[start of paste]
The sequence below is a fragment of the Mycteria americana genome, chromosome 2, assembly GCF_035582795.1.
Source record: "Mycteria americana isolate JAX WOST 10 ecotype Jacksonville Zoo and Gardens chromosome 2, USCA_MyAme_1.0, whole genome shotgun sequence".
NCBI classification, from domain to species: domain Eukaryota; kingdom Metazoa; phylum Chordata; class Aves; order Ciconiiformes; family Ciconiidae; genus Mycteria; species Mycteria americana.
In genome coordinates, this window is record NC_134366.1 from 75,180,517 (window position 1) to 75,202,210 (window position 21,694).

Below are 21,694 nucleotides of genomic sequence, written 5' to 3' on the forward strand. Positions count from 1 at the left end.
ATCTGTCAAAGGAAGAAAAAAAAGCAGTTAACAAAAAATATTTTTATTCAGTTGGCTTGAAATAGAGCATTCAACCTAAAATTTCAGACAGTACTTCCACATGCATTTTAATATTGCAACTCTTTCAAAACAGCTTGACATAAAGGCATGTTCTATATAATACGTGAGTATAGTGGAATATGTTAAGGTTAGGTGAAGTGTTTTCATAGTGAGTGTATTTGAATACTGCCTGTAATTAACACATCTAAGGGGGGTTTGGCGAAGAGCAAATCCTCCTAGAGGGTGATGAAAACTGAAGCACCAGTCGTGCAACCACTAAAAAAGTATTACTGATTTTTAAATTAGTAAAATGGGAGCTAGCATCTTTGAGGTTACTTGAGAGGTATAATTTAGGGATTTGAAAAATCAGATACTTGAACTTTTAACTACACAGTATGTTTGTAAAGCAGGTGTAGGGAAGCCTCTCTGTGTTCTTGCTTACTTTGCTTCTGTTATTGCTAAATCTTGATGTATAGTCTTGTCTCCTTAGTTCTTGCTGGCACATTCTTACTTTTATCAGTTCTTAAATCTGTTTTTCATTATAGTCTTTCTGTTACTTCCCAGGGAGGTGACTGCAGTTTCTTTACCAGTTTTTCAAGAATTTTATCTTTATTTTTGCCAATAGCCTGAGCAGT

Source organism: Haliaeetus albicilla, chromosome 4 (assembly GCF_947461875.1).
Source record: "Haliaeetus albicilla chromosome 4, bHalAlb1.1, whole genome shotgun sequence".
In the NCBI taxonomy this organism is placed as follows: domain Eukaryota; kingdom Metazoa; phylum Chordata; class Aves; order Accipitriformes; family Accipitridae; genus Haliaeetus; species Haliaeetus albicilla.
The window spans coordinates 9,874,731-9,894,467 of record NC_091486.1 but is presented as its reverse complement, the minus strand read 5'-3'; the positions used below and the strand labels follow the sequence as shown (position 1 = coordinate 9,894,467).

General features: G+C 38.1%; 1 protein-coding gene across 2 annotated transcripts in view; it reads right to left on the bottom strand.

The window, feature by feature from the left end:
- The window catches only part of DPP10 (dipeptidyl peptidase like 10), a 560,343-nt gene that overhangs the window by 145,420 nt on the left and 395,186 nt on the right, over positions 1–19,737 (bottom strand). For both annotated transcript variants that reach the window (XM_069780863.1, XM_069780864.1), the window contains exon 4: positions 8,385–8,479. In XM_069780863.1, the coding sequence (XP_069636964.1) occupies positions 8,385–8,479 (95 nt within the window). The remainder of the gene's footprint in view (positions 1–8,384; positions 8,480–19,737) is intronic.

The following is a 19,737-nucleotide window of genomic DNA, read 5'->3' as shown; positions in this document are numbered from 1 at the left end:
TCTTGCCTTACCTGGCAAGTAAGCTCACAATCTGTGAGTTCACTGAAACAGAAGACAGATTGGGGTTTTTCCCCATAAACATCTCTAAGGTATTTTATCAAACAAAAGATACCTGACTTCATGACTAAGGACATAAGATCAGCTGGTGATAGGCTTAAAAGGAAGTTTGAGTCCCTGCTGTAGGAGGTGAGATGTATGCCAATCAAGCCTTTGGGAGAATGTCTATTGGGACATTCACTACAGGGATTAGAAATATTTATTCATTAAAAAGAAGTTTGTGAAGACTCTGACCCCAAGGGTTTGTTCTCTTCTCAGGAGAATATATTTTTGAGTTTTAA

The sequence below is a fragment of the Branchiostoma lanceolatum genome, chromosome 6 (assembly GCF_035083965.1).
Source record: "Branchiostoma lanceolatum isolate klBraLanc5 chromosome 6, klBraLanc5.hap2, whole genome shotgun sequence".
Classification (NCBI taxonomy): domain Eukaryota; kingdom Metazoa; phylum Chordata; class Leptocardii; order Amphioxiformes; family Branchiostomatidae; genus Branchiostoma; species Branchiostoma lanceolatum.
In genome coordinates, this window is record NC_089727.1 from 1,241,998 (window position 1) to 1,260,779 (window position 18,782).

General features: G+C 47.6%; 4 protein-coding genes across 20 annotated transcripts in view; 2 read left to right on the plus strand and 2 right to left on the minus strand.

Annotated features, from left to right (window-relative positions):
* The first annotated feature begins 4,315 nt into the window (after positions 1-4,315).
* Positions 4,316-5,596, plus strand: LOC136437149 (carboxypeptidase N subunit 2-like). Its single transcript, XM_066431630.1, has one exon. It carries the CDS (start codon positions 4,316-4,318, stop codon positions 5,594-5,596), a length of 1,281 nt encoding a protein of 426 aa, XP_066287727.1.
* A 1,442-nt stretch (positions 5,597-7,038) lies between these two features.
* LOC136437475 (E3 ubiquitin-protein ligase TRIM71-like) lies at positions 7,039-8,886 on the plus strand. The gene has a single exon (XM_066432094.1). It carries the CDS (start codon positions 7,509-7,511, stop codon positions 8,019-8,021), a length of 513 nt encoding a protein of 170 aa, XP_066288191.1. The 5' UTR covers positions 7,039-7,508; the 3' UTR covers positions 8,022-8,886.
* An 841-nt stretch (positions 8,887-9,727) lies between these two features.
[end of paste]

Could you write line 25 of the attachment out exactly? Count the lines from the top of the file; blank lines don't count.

* LOC136437475 (E3 ubiquitin-protein ligase TRIM71-like) lies at positions 7,039-8,886 on the plus strand. The gene has a single exon (XM_066432094.1). It carries the CDS (start codon positions 7,509-7,511, stop codon positions 8,019-8,021), a length of 513 nt encoding a protein of 170 aa, XP_066288191.1. The 5' UTR covers positions 7,039-7,508; the 3' UTR covers positions 8,022-8,886.